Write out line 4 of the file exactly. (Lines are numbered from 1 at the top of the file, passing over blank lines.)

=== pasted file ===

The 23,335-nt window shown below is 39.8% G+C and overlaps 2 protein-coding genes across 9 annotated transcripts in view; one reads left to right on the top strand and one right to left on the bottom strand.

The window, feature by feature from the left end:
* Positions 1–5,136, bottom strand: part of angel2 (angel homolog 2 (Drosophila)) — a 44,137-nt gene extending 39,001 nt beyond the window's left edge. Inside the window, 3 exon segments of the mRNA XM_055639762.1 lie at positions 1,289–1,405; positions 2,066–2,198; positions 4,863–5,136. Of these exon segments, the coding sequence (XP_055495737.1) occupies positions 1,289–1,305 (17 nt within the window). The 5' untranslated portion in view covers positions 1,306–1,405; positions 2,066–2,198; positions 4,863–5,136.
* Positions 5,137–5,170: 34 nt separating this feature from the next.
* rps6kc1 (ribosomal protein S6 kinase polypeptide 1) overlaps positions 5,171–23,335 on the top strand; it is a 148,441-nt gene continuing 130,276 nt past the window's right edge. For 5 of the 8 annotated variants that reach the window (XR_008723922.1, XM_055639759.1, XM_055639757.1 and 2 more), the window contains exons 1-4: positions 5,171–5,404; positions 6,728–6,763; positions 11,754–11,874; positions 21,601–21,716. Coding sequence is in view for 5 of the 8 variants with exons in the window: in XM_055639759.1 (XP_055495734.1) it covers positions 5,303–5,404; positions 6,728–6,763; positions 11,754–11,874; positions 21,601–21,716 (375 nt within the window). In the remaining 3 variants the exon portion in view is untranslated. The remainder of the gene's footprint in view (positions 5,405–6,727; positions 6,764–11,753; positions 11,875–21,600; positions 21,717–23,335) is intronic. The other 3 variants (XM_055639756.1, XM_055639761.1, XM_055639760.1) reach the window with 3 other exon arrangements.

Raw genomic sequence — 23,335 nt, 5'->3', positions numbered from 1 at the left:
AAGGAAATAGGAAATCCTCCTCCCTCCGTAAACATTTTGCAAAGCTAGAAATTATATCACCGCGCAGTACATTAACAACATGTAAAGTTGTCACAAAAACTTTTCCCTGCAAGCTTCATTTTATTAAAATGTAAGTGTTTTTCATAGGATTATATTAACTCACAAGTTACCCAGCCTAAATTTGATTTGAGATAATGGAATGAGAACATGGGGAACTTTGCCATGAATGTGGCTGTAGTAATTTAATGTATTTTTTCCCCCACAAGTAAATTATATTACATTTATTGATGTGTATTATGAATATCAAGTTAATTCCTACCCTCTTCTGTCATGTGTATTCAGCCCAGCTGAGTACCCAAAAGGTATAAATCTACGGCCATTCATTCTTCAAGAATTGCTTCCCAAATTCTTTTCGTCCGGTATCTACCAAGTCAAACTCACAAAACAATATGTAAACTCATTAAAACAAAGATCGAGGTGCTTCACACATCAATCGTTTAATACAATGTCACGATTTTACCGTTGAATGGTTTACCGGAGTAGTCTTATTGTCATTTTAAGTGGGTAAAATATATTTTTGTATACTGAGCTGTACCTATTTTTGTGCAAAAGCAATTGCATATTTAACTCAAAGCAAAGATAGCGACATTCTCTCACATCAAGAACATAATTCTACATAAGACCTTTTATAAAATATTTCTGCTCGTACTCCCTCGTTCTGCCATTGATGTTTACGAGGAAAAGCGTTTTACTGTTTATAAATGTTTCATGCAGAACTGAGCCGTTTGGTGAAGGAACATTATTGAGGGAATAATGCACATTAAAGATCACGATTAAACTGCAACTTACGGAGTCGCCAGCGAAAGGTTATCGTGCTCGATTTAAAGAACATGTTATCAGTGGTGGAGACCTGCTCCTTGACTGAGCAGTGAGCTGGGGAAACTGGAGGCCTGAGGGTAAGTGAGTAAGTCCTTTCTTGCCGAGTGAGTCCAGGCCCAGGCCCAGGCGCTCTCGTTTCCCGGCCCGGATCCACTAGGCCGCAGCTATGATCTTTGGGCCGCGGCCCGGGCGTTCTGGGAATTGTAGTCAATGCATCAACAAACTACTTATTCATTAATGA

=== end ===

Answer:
* Positions 5,137–5,170: 34 nt separating this feature from the next.